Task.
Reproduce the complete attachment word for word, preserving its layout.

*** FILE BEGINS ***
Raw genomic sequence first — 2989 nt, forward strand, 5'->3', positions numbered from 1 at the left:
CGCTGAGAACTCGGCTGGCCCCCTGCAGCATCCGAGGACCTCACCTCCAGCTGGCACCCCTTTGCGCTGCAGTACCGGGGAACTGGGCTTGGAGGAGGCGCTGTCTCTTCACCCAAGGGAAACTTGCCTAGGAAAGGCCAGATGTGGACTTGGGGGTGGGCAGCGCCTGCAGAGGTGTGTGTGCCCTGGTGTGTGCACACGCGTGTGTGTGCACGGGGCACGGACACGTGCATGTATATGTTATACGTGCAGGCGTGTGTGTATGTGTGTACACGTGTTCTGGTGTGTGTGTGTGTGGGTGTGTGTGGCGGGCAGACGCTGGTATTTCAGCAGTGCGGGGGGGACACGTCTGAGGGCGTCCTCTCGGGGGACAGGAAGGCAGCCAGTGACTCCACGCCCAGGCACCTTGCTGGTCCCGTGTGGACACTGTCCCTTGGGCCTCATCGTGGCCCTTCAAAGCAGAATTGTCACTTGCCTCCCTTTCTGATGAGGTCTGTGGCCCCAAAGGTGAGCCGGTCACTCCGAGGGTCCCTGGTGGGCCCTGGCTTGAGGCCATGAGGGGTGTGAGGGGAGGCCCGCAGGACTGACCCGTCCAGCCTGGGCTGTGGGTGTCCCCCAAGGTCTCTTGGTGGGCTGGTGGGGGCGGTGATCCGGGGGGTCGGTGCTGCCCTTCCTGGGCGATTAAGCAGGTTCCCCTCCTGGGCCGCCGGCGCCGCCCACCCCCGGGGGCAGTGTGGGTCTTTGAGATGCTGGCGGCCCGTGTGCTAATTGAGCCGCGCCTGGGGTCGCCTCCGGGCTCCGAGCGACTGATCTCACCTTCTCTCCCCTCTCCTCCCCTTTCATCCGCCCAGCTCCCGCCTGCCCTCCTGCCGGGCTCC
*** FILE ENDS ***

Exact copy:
Raw genomic sequence first — 2989 nt, forward strand, 5'->3', positions numbered from 1 at the left:
CGCTGAGAACTCGGCTGGCCCCCTGCAGCATCCGAGGACCTCACCTCCAGCTGGCACCCCTTTGCGCTGCAGTACCGGGGAACTGGGCTTGGAGGAGGCGCTGTCTCTTCACCCAAGGGAAACTTGCCTAGGAAAGGCCAGATGTGGACTTGGGGGTGGGCAGCGCCTGCAGAGGTGTGTGTGCCCTGGTGTGTGCACACGCGTGTGTGTGCACGGGGCACGGACACGTGCATGTATATGTTATACGTGCAGGCGTGTGTGTATGTGTGTACACGTGTTCTGGTGTGTGTGTGTGTGGGTGTGTGTGGCGGGCAGACGCTGGTATTTCAGCAGTGCGGGGGGGACACGTCTGAGGGCGTCCTCTCGGGGGACAGGAAGGCAGCCAGTGACTCCACGCCCAGGCACCTTGCTGGTCCCGTGTGGACACTGTCCCTTGGGCCTCATCGTGGCCCTTCAAAGCAGAATTGTCACTTGCCTCCCTTTCTGATGAGGTCTGTGGCCCCAAAGGTGAGCCGGTCACTCCGAGGGTCCCTGGTGGGCCCTGGCTTGAGGCCATGAGGGGTGTGAGGGGAGGCCCGCAGGACTGACCCGTCCAGCCTGGGCTGTGGGTGTCCCCCAAGGTCTCTTGGTGGGCTGGTGGGGGCGGTGATCCGGGGGGTCGGTGCTGCCCTTCCTGGGCGATTAAGCAGGTTCCCCTCCTGGGCCGCCGGCGCCGCCCACCCCCGGGGGCAGTGTGGGTCTTTGAGATGCTGGCGGCCCGTGTGCTAATTGAGCCGCGCCTGGGGTCGCCTCCGGGCTCCGAGCGACTGATCTCACCTTCTCTCCCCTCTCCTCCCCTTTCATCCGCCCAGCTCCCGCCTGCCCTCCTGCCGGGCTCC